National Grilled Cheese Month oozes across the border
Photo credit: cheesehound.ca
April has, somewhere along the way, been dubbed National Grilled Cheese Month in the United States. And, like melted cheese oozing out around the edges of a grilled cheese sammy, the idea seems to be slipping across the Canada-U.S. border.
And why not? While it isn’t officially grilled cheese month in Canada, there’s no reason we can’t help our friends to the south pay tribute to this sovereign of sandwiches.
So, get out your favourite curd, use your imagination and create yourself a "toastie with the mostie". And as you nibble away, here are some delectable crumbs of knowledge to help feed the dinner conversation.
Curd crime - stats are whey up!
Some folks will stop at nothing to get their daily cheese fix. A CBC News story from August 2012 reported that Ottawa police were hunting for a man in his mid-20s who tried to pinch 21 blocks of Black Diamond cheese from a local Food Basics. The man was spotted by an in-store security oficer leaving the premises without plunking down cash for his curd. The suspect escaped on a bicycle, but abandoned his bag of cheese in the ensuing chase.
But wait...there's more. In September 2012, Niagara Regional Police arrested and charged three men -- one of them a police office -- in regards to a large-scale smuggling operation. According to police, cases of cheese were bought in the U.S., smuggled across the border without paying duty, and then sold to restaurants in Southern Ontario.
As it turns out, a life of curd crime isn’t that uncommon. In fact, according to the Centre for Retail Research, cheese is the most pilfered food in the world. Consultants suggest that cheese tops the list of shoplifted food items because it’s widely enjoyed, easy to conceal and kept in fridges rather than on shelves that are subject to more extensive surveillance. Fresh meat and candy rank two and three, respectively, on the “grab and go” list. There’s something comforting in the fact that shoplifters seem to have good taste.
Our cheddar is beddar...really
If you ask a Brit, they’ll tell you their cheddar is better. In fact, they’ll tell you that Canadian cheddar isn’t even real cheddar at all. Pshaw! If that’s true, Brits have a funny way of showing their distaste for Canadian cheddar. At the turn of the 20th century, they gobbled up literally tons of the stuff. In fact, in 1903 – Canada’s biggest year for cheese exports – we exported 114 million tons of cheese. Virtually all of it was cheddar and most of it sailed across the pond to Britain.
Unfortunately, some less than scrupulous cheese factories began shipping “green cheese” – cheese that hadn’t had a chance to age properly. Some was being shipped within two to three days of being made. The result, according to a letter drafted by a group of British importers, was a cheese that was “insipid in flavour and in a condition which reflects anything but credit upon the product.” Maybe we were just keeping the good stuff for ourselves.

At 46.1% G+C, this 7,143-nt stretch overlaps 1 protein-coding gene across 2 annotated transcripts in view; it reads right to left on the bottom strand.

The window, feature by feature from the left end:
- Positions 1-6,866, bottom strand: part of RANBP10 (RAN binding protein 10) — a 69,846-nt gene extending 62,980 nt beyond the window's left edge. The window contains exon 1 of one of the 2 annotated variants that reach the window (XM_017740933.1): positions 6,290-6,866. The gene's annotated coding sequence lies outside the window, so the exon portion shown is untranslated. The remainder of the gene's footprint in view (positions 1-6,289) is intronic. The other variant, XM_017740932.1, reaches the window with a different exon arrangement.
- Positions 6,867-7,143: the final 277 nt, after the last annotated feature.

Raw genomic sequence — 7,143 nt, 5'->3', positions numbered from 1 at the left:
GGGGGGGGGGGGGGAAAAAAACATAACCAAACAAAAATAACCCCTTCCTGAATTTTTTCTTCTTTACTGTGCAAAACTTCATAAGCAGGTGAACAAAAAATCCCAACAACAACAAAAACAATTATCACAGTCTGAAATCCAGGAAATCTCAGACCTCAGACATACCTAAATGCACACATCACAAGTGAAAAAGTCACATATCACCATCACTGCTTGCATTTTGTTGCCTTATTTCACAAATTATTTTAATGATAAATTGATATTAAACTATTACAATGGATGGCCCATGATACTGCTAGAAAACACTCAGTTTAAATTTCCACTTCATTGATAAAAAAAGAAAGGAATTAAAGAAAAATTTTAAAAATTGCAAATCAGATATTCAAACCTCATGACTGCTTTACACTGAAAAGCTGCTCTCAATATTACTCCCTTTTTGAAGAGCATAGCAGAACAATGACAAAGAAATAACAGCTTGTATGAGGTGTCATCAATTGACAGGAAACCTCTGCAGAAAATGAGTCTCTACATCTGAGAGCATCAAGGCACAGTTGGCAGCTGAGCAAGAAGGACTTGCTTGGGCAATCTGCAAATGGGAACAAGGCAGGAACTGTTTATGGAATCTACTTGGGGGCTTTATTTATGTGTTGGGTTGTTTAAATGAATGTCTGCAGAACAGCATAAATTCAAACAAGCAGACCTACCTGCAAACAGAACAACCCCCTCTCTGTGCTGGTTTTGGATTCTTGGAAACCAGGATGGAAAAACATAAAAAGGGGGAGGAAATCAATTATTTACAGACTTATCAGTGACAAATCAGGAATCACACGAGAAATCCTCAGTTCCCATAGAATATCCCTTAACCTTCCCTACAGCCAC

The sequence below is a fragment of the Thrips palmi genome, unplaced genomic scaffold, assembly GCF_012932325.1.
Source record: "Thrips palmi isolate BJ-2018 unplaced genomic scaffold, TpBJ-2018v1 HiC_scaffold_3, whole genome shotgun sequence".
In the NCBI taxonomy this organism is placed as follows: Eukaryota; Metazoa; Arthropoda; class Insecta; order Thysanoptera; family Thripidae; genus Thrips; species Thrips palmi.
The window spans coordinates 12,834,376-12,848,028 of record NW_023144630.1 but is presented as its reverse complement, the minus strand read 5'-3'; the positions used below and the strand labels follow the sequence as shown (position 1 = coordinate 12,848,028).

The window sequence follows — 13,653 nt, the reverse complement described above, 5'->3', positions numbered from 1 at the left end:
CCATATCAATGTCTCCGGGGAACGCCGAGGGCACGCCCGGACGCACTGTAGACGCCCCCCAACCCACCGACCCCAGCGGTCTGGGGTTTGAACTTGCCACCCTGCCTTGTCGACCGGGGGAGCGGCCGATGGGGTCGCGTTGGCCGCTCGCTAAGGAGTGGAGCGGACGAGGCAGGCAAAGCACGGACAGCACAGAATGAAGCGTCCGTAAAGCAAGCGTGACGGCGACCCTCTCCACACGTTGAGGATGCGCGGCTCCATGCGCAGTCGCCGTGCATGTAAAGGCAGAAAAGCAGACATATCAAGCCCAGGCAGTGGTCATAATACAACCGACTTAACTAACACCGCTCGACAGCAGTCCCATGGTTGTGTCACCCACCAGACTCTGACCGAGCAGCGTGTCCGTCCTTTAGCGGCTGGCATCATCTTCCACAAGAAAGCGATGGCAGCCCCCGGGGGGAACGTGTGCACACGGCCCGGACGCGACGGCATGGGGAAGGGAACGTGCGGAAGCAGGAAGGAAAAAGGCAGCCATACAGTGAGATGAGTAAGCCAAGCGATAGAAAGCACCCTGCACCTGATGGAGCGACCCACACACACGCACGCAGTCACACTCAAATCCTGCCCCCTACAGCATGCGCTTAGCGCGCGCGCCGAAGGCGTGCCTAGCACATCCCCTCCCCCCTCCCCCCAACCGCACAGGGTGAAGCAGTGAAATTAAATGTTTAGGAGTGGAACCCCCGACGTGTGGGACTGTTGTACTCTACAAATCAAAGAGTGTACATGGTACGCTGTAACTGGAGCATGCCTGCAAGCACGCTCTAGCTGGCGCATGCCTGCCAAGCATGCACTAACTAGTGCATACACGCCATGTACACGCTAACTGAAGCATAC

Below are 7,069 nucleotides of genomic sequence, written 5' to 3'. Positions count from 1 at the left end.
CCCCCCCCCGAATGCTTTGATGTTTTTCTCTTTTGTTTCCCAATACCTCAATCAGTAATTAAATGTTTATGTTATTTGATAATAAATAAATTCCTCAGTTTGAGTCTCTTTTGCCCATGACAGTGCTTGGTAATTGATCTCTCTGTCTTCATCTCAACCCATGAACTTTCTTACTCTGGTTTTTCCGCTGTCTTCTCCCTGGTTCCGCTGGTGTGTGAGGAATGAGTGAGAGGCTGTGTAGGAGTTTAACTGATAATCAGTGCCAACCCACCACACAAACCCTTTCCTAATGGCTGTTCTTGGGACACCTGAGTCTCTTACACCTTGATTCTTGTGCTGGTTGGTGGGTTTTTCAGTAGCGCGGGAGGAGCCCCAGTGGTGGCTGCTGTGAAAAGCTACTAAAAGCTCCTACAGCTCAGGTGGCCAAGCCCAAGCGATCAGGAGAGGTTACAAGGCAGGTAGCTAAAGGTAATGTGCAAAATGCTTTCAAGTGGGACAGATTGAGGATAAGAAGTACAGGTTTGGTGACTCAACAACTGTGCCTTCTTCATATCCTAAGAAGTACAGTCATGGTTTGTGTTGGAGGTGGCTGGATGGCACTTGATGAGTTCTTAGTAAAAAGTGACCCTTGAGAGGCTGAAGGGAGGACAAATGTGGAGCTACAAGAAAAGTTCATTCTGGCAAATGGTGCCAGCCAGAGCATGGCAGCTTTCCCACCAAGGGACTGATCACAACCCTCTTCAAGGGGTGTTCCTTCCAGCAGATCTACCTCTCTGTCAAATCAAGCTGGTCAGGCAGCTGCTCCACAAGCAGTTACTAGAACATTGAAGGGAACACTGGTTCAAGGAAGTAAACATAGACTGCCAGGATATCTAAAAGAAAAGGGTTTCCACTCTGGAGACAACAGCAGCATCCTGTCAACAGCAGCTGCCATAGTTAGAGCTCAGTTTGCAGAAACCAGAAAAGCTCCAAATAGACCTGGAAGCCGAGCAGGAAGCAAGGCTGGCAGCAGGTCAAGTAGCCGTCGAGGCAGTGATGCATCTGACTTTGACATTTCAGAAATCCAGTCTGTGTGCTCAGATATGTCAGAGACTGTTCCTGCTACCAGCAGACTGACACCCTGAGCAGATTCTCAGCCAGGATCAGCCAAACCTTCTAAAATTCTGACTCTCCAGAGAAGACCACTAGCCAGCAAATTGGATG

J.L. Kraft had Kanadian roots
James Lewis (J.L.) Kraft, the founder of Kraft Foods Inc. was born on a dairy farm near Stevensville, Ontario back in 1874.
Early in his career, he worked at Ferguson's general store in nearby Fort Erie, Ontario. He later immigrated to Buffalo and then to Chicago. It was in Chicago, in 1903, that he started his own business selling cheese wholesale from a horse-drawn wagon.
He opened his first cheese manufacturing plant in 1914 and patented the method for making process cheese in 1916. The company expanded quickly during World War I when the company provided tinned cheese to the U.S. armed forces. The company established operations in Canada in 1919.
1,000 different Canadian cheeses and counting
If variety is the spice of life, nobody can call Canadian cheesemakers bland. At least not according to numbers published by the Canadian Dairy Information Centre (www.dairyinfo.gc.ca). Based on figures published by the centre, Canada produces 1,050 different cheeses, including 667 distinct varieties of cheese – many of which have received international recognition for quality and taste. More than two-thirds of the 667 varieties are made in Quebec.
In case you were wondering, the differnt varieties are determined based on guidelines that take into account the type of milk, the style of cheese, how the milk has been treated, the fat content, how long the cheese has been aged, and the production method.
A cheesey future
You’ve probably heard of stock futures, oil futures and even wheat futures.
But cheese futures? Who knew? So what are futures and what do they have to
do with cheese? They are financial contacts that require the buyer to purchase – or the seller to sell – an asset (in this case cheese) at a future date for a
Cheese futures began trading on the Chicago Mercantile Exchange in June 2010.
Based on the price for “home-grown” cheddar cheese in the U.S., the contracts
are intended to provide a “hedge” against future price fluctuations in the
country’s $6 billion cheddar cheese market.